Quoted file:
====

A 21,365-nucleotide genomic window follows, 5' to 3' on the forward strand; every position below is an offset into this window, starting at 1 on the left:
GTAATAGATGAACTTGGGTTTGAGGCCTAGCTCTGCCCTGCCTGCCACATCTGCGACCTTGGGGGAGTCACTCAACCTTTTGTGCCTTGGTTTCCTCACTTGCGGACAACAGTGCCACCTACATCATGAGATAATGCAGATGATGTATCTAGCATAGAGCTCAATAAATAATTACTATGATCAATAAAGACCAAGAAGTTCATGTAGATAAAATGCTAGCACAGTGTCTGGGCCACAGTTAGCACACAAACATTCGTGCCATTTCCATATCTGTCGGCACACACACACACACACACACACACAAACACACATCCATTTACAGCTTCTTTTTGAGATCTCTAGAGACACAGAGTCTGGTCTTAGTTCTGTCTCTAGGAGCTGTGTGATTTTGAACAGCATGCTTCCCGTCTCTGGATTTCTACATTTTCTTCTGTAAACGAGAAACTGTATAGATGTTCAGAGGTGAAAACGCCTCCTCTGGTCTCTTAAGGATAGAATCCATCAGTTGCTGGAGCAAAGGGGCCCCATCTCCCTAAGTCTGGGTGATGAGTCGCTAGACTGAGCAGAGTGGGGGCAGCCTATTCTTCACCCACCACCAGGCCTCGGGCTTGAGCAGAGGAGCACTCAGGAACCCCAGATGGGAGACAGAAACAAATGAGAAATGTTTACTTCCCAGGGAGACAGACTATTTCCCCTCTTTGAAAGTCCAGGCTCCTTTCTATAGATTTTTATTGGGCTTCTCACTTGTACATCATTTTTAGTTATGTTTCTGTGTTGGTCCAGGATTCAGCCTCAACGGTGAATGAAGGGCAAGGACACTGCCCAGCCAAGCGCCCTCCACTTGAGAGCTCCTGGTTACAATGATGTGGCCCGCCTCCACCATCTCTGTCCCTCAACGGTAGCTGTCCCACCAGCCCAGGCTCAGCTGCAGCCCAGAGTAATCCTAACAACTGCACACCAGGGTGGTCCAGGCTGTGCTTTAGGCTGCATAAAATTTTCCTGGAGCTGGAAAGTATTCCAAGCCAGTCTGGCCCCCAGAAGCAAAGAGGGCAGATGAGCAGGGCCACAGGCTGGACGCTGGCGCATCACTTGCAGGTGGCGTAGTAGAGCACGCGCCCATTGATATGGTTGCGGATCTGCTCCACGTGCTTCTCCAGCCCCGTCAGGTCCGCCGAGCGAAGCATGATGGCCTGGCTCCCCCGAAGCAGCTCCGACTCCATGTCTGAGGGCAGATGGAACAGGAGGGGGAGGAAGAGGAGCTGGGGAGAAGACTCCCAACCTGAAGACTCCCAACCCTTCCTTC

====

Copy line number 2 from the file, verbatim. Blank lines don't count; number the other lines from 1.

GTAATAGATGAACTTGGGTTTGAGGCCTAGCTCTGCCCTGCCTGCCACATCTGCGACCTTGGGGGAGTCACTCAACCTTTTGTGCCTTGGTTTCCTCACTTGCGGACAACAGTGCCACCTACATCATGAGATAATGCAGATGATGTATCTAGCATAGAGCTCAATAAATAATTACTATGATCAATAAAGACCAAGAAGTTCATGTAGATAAAATGCTAGCACAGTGTCTGGGCCACAGTTAGCACACAAACATTCGTGCCATTTCCATATCTGTCGGCACACACACACACACACACACACACAAACACACATCCATTTACAGCTTCTTTTTGAGATCTCTAGAGACACAGAGTCTGGTCTTAGTTCTGTCTCTAGGAGCTGTGTGATTTTGAACAGCATGCTTCCCGTCTCTGGATTTCTACATTTTCTTCTGTAAACGAGAAACTGTATAGATGTTCAGAGGTGAAAACGCCTCCTCTGGTCTCTTAAGGATAGAATCCATCAGTTGCTGGAGCAAAGGGGCCCCATCTCCCTAAGTCTGGGTGATGAGTCGCTAGACTGAGCAGAGTGGGGGCAGCCTATTCTTCACCCACCACCAGGCCTCGGGCTTGAGCAGAGGAGCACTCAGGAACCCCAGATGGGAGACAGAAACAAATGAGAAATGTTTACTTCCCAGGGAGACAGACTATTTCCCCTCTTTGAAAGTCCAGGCTCCTTTCTATAGATTTTTATTGGGCTTCTCACTTGTACATCATTTTTAGTTATGTTTCTGTGTTGGTCCAGGATTCAGCCTCAACGGTGAATGAAGGGCAAGGACACTGCCCAGCCAAGCGCCCTCCACTTGAGAGCTCCTGGTTACAATGATGTGGCCCGCCTCCACCATCTCTGTCCCTCAACGGTAGCTGTCCCACCAGCCCAGGCTCAGCTGCAGCCCAGAGTAATCCTAACAACTGCACACCAGGGTGGTCCAGGCTGTGCTTTAGGCTGCATAAAATTTTCCTGGAGCTGGAAAGTATTCCAAGCCAGTCTGGCCCCCAGAAGCAAAGAGGGCAGATGAGCAGGGCCACAGGCTGGACGCTGGCGCATCACTTGCAGGTGGCGTAGTAGAGCACGCGCCCATTGATATGGTTGCGGATCTGCTCCACGTGCTTCTCCAGCCCCGTCAGGTCCGCCGAGCGAAGCATGATGGCCTGGCTCCCCCGAAGCAGCTCCGACTCCATGTCTGAGGGCAGATGGAACAGGAGGGGGAGGAAGAGGAGCTGGGGAGAAGACTCCCAACCTGAAGACTCCCAACCCTTCCTTC